IE 11 is not supported. For an optimal experience visit our site on another browser.

Ukraine admits the 'Ghost of Kyiv' isn't real, but the myth was potent for a reason

Last weekend, the Ukrainian Air Force Command admitted the pilot was a “superhero legend whose character was created by Ukrainians.”
Lviv Remains Haven And Staging Ground As Russia Focuses Assault On Eastern Ukraine
A T-shirt featuring the "Ghost of Kyiv" at a clothing store in Lviv, Ukraine, on April 22. Leon Neal / Getty Images

For weeks, an unknown Ukrainian fighter pilot captivated the nation and some of the world with his extraordinary battle feats, becoming a symbol of heroic resistance to Russia’s invasion that came to be emblazoned everywhere from T-shirts to NFTs.

Now, the Ukrainian air force says the Ghost of Kyiv never existed. And although the myth is dead, war watchers said its spread raised questions over how information is processed in a war where journalists have struggled to access the front lines.

As with most legends, the Ghost of Kyiv’s origin is shrouded in mystery, but it was undoubtedly abetted by former Ukrainian President Petro Poroshenko, who tweeted an image of a masked fighter pilot who purportedly shot down six Russian jets within hours of Moscow’s invasion. 

When the Ukrainian Defense Ministry in March tweeted a video praising Maj. Stepan Tarabalka, who died during aerial combat and who was awarded a posthumous medal for courage, the internet connected the dots. As the myth of the ghost grew, so did his exploits, with the single pilot being credited with downing 40 Russian jets. 

Last weekend, however, the Ukrainian Air Force Command wrote on its Facebook page that Tarabalka was not the ghost, nor had he dispatched 40 enemy aircraft. It said the Ghost of Kyiv was a “superhero legend whose character was created by Ukrainians.”

But it also offered a sense of why such myths tend to take hold during war. The Ghost of Kyiv wasn’t real, Ukraine’s air force said, but it was “rather a collective image” of the country’s pilots, who have crucially managed to prevent Russian control of the skies in spite of expert predictions.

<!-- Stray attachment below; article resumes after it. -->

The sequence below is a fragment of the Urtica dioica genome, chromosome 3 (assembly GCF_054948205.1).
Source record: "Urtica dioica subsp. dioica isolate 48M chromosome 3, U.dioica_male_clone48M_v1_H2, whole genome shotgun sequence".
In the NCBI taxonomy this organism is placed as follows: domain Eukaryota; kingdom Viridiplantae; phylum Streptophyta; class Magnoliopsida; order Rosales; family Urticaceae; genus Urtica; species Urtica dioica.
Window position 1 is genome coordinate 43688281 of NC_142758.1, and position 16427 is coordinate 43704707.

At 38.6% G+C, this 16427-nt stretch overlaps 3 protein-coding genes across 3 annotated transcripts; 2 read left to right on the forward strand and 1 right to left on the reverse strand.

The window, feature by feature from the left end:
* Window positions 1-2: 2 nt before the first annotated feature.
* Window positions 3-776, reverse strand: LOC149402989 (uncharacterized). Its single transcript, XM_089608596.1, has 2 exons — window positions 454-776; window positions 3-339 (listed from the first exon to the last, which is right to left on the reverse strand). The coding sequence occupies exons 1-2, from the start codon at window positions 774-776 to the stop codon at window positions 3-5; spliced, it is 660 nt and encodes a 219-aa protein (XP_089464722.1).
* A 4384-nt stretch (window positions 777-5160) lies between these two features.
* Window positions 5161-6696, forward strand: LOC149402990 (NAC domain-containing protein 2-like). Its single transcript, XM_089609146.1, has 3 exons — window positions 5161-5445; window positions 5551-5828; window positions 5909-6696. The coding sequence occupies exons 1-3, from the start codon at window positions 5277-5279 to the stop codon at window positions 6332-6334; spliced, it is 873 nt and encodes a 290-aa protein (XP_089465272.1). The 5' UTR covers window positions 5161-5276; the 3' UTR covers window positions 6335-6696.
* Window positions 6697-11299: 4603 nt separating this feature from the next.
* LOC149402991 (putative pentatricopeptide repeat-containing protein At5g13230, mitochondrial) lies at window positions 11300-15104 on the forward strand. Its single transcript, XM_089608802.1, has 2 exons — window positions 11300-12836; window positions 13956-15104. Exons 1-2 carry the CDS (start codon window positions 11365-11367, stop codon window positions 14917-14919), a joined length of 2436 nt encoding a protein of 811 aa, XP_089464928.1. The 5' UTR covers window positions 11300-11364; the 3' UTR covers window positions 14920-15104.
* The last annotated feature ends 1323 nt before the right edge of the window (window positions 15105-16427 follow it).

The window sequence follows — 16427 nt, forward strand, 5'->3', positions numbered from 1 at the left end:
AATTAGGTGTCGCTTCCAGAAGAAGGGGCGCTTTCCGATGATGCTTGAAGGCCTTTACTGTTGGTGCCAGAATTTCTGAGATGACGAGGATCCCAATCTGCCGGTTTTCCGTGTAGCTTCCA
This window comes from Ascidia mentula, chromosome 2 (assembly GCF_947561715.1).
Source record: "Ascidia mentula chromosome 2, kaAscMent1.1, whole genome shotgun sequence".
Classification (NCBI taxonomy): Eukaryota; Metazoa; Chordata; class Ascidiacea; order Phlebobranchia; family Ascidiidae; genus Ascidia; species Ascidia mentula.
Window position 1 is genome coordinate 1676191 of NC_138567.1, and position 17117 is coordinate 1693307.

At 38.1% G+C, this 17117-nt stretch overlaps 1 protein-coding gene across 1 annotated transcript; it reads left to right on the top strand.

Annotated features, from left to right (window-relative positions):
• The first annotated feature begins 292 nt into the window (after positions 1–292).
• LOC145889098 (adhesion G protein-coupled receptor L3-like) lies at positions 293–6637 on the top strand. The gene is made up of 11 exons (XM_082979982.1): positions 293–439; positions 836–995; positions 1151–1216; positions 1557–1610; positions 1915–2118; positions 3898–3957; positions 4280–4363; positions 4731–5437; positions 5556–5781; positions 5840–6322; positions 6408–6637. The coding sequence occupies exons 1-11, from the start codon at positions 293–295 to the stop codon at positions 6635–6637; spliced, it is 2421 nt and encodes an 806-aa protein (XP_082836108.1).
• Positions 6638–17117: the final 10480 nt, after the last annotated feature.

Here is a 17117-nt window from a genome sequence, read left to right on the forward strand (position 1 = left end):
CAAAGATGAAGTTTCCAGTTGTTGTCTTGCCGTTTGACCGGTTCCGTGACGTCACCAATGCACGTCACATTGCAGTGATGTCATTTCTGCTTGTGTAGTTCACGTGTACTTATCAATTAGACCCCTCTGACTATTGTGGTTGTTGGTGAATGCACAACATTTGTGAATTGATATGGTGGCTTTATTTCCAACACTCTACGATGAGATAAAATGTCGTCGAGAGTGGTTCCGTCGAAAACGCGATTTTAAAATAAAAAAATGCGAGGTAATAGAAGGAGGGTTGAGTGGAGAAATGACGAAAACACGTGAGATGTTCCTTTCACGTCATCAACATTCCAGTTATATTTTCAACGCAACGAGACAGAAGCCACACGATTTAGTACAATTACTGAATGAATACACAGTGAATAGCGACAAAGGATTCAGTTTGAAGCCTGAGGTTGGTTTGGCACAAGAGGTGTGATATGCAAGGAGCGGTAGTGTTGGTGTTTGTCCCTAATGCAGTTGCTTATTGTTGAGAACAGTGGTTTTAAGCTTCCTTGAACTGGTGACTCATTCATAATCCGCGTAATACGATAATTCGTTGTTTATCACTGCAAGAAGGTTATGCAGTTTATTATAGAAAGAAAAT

William Alberque, director of strategy, technology and arms control for the International Institute for Strategic Studies, a London-based research institute, said the ghost myth was designed to boost morale within the country, and, for a time, it succeeded.

“It was a very smart move to have a rallying call behind which everyone could fall, and for me, it was purely for internal messaging for Ukrainians to rally behind the flag,” he said. “Plus it’s really hard to verify, right? You can say he shot down 100 aircraft, and in the propaganda stage of a war, you don’t need to prove it.” 

The myth arose within hours of the conflict breaking out and when Ukrainian fears of a total capitulation were at their height. Neither the West nor officials in Kyiv knew how long they could withstand the onslaught.

“They had no idea they were even going to wake up the next day, so they had little time to worry about getting caught out on this one,” Alberque said.  

But myths are persistent. The armed forces may have denied the ghost’s existence and body count, but it still raises doubts as to whether Ukraine has been exaggerating its gains in the aerial battlefield — an area where Russia should, on paper at least, have supremacy. 

The army said it has shot down or destroyed 187 Russian plans as of Friday. But independent monitor Oryx only has evidence of 26 lost Russian aircraft.

Mark Cancian, senior adviser at the Center for Strategic and International Studies, a Washington-based think tank, said the Ghost of Kyiv saga has had the negative consequence of drawing unwanted scrutiny of official war figures. 

“It’s made people much more skeptical about stories coming out of Ukraine regarding battlefield successes,” he said. “The kind of legends and stories that people wanted to believe and be inspirational turned out to be false.”

Although he stressed he supported Ukraine’s fight against Russian aggressions, Cancian said information sourced from its military had been treated with excess credulity since the start of the conflict. 

“When we think about it, we know very little about Ukrainian casualties or losses,” he said. 

With most journalists in Ukraine unable to access the war’s hot spots, news organizations rely heavily on information relayed back to them in Kyiv or Lviv.  

“It’s not their fault, but they are hundreds of miles from the front line, and they are reporting figures that often come from secondary or tertiary sources,” Cancian said. “They might be right, but we don’t know, and that’s a problem.” 

Although Russia and its supporters are already using the Ghost of Kyiv as an example of Ukrainian propaganda, the episode “hasn’t really resonated in the West yet to the extent that it undermines Ukrainian credibility.”

Alberque said there were other examples of unverified Ukrainian claims, such as the reported shooting down of two Russian troop carriers hours into the invasion.

“It could erode trust if it happens again and again, but I’m willing to give a country that’s under massive attack from a nuclear-armed army a pass now and then,” he said. “Today, Ukraine benefits by simply telling the truth and not embellishing anything.”